Effects of Various Agroındustrıal Wastes on Nutrıtıon Yield and Quality of Canola (Brassica napus L.)

Müzeyyen Seçer1, Şafak Ceylan2, Lütfü Elmaci Ömer1, *
1 Department of Soil Science, Faculty of Agriculture, Ege University, 35100-Bornova, İzmir, Turkey
2 Ödemiş Vocational Training School of Ege University, 35750-Ödemiş, İzmir, Turkey



Canola is an important agricultural crop generally grown for oil and biofuel generation.

Materials and Methods:

The agroindustrial solid wastes of oregano and cumin wastes were used in a vegetation experiment to determine their effect on the nutrition, yield and quality of the canola plant (Brassica napus L.) The experiment was performed on 12 plots of 6 m2 and was conducted with four treatments of composted oregano and cumin wastes, mineral fertilization and control in three replications. Physical and chemical properties and macro-micro nutrients were determined in the soils at the beginning and the end of the experiment.

Results and Discussion:

The leaves showed sufficient levels of N, P, K, Ca, Mg and low sufficient levels of Na, Fe, Cu, Zn and Mn. The boron content of the leaves was insufficient. Manganese and B were affected significantly by the applications. The applications did not affect plant height, shoot and carob number per plant, and seed numbers per carob significantly. Statistically, the highest number of plants per m2 was observed in the plots to which cumin wastes were applied, and these plots also showed the maximum yield.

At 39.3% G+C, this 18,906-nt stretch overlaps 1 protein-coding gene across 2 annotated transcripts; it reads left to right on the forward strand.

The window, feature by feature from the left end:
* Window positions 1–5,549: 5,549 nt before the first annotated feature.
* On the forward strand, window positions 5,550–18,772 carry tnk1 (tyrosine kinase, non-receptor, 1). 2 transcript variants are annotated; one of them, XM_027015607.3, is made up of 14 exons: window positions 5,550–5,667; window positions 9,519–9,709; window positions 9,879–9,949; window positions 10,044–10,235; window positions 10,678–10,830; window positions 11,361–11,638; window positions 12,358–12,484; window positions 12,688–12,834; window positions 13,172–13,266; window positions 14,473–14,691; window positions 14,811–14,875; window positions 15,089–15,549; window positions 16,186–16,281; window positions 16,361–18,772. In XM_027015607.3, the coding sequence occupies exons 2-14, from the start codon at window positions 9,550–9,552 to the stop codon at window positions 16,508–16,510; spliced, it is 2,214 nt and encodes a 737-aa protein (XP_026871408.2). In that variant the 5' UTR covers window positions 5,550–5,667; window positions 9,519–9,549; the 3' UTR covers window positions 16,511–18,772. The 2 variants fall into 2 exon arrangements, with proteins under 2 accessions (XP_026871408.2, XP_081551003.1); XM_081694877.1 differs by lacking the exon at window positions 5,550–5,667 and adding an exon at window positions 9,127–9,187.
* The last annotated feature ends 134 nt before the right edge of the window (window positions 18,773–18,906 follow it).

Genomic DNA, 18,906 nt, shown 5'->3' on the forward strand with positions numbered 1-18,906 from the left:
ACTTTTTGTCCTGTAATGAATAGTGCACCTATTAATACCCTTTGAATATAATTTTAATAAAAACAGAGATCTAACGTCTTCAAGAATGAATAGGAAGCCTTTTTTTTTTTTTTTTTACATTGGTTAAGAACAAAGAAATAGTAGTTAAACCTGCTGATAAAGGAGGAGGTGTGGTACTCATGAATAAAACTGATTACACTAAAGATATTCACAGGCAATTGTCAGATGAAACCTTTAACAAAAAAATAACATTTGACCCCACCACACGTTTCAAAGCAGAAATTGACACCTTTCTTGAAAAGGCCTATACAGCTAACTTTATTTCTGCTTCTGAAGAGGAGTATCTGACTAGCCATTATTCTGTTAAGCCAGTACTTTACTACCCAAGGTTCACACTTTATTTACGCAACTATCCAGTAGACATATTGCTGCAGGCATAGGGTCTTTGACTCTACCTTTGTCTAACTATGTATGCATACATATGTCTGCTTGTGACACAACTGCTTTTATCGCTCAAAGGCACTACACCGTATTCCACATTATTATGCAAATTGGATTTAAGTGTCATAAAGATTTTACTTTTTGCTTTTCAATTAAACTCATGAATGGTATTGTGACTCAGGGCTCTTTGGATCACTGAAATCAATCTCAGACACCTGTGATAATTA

Seed yield, protein and oil percentages were not affected significantly by the applications.

Keywords: Agroindustrial wastes, Canola, Soil Fertility, Yield, Quality, Manganese.

Abstract Information

Identifiers and Pagination:

Year: 2018
Volume: 11
Publisher Item Identifier: EA-TOWMJ-2018-7

Article History:

Received Date: 31/7/2018
Revision Received Date: 24/10/2018
Acceptance Date: 30/8/2018
Electronic publication date: 15/11/2018
Collection year: 2018

© 2018 Seçer et al.

open-access license: This is an open access article distributed under the terms of the Creative Commons Attribution 4.0 International Public License (CC-BY 4.0), a copy of which is available at: https://creativecommons.org/licenses/by/4.0/legalcode. This license permits unrestricted use, distribution, and reproduction in any medium, provided the original author and source are credited.

Correspondence: Address correspondence to this author at the Department of Soil Science, Faculty of Agriculture, Ege University, 35100-Bornova, İzmir, Turkey, Tel: +90-232-3889-203, Faz: +90-232-3889-203; E-mail: oelmaci@hotmail.com